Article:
Struggle for Global Power Status


BERLIN/WASHINGTON (Own report) – The United States is preparing sanctions against European companies participating in the construction of the Nord Stream 2 pipeline, according to senior US government officials. German government officials, on the other hand, predict that US sanctions will lead to a confrontation with the whole of the EU. “We will do everything necessary to complete the pipeline.” At the same time, the power struggle over the participation of the Chinese Huawei Corporation in setting up the 5G grid in Germany and the EU is escalating. After the German government indicated that it would not exclude, a priori, Huawei, the US ambassador in Berlin is threatening to reduce cooperation between the two countries’ intelligence services. US President Donald Trump is also considering calling on countries to pay the full cost of stationing US forces on their soil, plus 50 percent more. German government advisors are pleading for a “policy of ‘softer’ or ‘more robust’ countervailing power formation.” Europe’s “strategic autonomy” is at the core of this power struggle.

“Strategic Autonomy”

The “strategic autonomy” was first claimed by the EU in June 2016 in its “Global Strategy for Foreign and Security Policy.”[1] It is again the subject of the latest study published by the chancellery-financed German Institute for International and Security Affairs (SWP). According to the SWP, “strategic autonomy” is not merely “the ability to set one’s own priorities and make decisions in foreign and security policy.” One must also have the “institutional, political and material prerequisites” to implement one’s own priorities “in cooperation with third parties or, if necessary, independently.”[2] “The opposite of strategic autonomy,” SWP continues, would be “the status of a recipient of rules and strategic decisions, taken by third parties … that directly affect Europe.” “Third parties,” setting rules and making decisions could also be the United States. “Strategic autonomy” vis-à-vis the United States means achieving the status of a global power.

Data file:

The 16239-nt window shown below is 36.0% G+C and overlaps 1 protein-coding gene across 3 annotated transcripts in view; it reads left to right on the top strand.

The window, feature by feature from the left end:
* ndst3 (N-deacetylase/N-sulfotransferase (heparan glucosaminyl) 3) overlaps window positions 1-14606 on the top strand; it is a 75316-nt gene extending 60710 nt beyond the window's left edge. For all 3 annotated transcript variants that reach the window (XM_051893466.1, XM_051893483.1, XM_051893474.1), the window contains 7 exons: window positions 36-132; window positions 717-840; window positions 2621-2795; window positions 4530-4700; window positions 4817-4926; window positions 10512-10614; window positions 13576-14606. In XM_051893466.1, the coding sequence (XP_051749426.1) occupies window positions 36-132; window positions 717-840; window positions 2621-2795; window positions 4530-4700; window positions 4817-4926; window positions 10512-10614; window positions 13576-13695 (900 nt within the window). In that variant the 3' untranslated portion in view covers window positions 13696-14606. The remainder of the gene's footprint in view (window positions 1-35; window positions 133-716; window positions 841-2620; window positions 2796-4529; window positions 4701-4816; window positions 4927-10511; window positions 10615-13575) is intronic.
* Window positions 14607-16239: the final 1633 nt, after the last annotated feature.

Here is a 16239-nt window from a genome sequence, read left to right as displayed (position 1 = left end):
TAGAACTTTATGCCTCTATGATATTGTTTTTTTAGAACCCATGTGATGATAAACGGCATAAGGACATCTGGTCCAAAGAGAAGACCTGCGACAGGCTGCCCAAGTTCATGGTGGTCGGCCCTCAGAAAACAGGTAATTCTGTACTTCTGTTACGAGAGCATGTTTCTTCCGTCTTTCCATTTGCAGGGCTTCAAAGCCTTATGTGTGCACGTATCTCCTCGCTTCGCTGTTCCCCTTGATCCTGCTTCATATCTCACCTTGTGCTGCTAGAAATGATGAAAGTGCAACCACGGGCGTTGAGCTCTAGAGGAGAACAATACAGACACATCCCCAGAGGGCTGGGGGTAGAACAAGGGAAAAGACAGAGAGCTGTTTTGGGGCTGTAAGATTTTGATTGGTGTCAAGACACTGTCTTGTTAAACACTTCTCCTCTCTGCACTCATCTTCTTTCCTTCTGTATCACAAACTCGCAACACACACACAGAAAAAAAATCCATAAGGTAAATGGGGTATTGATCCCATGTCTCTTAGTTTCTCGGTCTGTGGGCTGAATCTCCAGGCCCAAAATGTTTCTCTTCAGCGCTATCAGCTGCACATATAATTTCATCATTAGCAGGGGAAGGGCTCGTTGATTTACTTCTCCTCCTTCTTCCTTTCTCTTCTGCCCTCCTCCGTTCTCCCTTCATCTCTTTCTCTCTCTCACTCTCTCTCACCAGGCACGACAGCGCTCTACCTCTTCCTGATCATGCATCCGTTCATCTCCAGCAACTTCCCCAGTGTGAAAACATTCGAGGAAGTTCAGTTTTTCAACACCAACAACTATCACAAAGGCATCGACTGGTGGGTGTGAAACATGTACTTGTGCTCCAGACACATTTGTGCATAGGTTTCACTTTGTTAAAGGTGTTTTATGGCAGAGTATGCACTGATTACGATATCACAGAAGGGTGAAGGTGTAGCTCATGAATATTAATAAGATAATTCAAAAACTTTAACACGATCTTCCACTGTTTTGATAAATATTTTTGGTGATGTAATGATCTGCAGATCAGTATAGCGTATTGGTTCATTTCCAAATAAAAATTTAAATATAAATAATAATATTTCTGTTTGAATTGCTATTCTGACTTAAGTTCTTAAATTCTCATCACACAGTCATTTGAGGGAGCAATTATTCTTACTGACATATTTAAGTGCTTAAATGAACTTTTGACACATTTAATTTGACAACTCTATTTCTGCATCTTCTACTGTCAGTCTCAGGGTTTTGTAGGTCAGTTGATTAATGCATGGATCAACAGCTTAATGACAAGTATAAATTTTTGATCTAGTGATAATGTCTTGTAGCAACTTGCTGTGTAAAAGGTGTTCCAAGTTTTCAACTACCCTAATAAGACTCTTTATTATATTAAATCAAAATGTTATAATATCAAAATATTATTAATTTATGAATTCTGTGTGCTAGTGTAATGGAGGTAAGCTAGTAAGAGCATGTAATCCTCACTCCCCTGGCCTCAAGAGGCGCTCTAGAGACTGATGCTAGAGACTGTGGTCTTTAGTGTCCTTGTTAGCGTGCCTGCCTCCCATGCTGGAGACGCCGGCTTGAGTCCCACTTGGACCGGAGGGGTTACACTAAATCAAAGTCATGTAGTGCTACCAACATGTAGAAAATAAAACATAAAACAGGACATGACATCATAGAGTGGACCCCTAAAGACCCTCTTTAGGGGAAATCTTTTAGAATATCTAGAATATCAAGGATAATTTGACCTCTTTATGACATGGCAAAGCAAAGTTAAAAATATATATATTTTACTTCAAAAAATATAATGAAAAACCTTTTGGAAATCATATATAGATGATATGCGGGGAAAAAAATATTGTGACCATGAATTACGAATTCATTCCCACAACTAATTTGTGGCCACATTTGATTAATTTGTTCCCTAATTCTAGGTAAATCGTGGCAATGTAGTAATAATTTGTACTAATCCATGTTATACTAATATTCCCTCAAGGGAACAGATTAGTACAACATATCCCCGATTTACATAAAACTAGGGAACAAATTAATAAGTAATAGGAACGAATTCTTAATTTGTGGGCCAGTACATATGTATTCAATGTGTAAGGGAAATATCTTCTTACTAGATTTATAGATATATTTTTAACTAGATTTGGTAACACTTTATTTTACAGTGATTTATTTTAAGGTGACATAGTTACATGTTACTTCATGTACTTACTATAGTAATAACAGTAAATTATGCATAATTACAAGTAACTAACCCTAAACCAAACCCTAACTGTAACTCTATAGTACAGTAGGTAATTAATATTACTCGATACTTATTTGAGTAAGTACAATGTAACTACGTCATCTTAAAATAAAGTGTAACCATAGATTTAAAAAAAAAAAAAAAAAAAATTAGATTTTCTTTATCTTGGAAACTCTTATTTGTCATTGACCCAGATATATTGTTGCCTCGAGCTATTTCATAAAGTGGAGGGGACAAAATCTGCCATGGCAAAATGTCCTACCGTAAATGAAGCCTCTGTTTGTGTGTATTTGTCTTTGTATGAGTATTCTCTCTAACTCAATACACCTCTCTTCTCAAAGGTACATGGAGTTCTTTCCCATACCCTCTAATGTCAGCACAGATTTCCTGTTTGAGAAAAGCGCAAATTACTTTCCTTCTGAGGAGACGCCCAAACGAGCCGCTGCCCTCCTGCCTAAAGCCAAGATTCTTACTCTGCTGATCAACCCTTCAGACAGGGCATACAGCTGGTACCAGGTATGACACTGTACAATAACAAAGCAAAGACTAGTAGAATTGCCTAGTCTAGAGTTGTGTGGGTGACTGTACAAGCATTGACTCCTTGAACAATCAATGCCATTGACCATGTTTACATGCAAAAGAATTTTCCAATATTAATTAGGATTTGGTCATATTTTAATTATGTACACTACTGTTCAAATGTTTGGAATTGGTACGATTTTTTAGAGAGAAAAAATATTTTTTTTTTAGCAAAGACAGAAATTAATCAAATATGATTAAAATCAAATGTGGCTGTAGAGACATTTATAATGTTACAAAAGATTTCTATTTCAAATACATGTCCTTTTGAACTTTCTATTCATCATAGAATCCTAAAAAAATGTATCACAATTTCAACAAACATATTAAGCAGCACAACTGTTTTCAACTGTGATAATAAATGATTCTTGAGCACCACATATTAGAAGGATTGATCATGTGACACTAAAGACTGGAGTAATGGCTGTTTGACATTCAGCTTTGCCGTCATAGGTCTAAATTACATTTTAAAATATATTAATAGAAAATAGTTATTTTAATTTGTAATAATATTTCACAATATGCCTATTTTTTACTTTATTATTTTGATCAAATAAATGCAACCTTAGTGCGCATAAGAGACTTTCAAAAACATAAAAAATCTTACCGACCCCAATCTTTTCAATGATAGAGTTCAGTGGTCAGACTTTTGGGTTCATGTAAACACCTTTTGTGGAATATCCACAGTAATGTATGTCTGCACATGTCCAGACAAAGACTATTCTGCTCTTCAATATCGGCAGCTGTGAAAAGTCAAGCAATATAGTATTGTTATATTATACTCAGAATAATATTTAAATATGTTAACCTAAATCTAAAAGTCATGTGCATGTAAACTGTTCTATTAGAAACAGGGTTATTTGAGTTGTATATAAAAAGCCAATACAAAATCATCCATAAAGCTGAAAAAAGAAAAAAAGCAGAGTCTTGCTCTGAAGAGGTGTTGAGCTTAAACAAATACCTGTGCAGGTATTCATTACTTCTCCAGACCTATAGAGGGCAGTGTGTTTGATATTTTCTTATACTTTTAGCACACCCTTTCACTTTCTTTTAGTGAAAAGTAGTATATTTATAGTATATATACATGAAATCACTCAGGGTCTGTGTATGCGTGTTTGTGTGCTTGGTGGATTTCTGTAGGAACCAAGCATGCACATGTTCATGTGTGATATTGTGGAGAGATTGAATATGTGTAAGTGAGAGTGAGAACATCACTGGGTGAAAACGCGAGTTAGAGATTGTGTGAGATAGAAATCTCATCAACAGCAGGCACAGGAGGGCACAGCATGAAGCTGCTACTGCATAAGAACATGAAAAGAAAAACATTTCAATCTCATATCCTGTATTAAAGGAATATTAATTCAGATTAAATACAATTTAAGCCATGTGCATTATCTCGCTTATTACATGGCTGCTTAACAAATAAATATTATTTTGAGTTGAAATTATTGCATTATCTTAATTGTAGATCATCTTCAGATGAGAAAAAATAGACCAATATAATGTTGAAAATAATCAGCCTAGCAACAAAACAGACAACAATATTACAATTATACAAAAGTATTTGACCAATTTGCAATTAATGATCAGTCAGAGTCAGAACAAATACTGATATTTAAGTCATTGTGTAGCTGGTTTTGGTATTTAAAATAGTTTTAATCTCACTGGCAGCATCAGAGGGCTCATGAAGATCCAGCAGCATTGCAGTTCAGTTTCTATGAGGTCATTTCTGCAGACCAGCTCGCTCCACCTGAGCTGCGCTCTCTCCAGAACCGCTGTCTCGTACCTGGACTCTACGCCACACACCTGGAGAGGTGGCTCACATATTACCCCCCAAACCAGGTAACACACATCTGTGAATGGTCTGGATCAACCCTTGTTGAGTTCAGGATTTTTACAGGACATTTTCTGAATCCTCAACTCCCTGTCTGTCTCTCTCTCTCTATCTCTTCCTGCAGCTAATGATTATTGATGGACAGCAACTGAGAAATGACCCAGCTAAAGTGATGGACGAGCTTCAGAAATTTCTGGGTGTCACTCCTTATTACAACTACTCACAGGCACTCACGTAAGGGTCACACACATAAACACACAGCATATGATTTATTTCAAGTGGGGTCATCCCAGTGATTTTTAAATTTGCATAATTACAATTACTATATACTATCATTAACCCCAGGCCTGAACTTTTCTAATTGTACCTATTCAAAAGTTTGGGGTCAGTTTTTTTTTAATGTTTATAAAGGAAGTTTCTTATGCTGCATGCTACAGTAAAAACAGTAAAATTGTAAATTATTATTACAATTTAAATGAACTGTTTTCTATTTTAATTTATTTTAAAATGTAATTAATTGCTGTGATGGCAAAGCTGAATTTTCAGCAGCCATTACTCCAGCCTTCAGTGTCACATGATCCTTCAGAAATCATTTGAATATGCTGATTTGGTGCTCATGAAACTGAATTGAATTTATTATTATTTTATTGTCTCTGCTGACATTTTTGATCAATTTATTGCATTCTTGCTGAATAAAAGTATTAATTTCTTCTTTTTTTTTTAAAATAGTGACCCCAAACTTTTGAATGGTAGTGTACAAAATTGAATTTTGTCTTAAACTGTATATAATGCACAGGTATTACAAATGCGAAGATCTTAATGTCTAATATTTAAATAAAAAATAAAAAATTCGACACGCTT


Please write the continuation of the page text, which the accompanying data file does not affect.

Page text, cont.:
Formation of a Countervailing Power

The SWP suggests that “one’s own foreign policy options be expanded” also in relationship to the USA.[3] The Trump administration’s “disruptive and erratic foreign policy” virtually challenges the EU, “to define and protect European interests more independently.” Berlin and Brussels should also be prepared “for increased controversy, more open and contentious debates and even conflicts with the USA” for the period following the presidency of Donald Trump. “Some conclusions for dealing with the US” certainly could be deduced from the quest for “strategic autonomy.” The EU and its member states should “pursue a policy of ‘softer’ or ‘more robust’ economic or diplomatic countervailing power formation – depending on the constellation of conflicts and interests.” “Strategic autonomy” cannot be maintained free of charge: “The costs of greater autonomy in relationship to the USA” must be “denominated and taken into account” at all times.

Mixed Results

Dispute over Nord Stream 2

Now the Trump Administration is taking the offensive in two other fields, in which Germany seeks to defend its interests, diverging from those of the USA, to enforce its “strategic autonomy.” One is the Nord Stream 2 pipeline, which assures Germany – for the time being [6] – exclusive access to Russian natural gas deposits, as well as granting Berlin a key position in the EU’s natural gas supply. Already at the beginning of the month, a high-ranking State Department official confirmed that if European companies continue construction of the pipeline, they risk “significant sanctions.”[7] Another US government official has now confirmed in the business press that Washington is already preparing sanctions. Reportedly, in Berlin, this is clearly considered an aggression against a NATO partner. Sanctions would certainly lead “to a confrontation – not only with Germany, but with Europe,” a government official in Berlin was quoted. “We will do everything necessary to complete the pipeline.”[8]

Dispute over Huawei

Simultaneously, the conflict is escalating over the use of the Chinese Huawei Corporation’s technology for setting up the 5G grid in Germany and the EU. Berlin has not yet made a final decision, but has so far left the option open to resort to Huawei products to meet German companies’ strong interests.[9] Washington is continuing its global campaign to exclude Huawei and is increasing its pressure on the German government. In a letter to the German Ministry of Economy, the US Ambassador to Berlin, Richard Grenell has just threatened that, if Huawei is given the go ahead in Germany, the USA would see itself “no longer in a position … to continue sharing intelligence information and other data at the current level.”[10] Already in the dispute over Nord Stream 2, Grenell had resorted to letters threatening not only Germany, but also dozens of companies from various European countries.

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Full article: Struggle for Global Power Status (German Foreign Policy)

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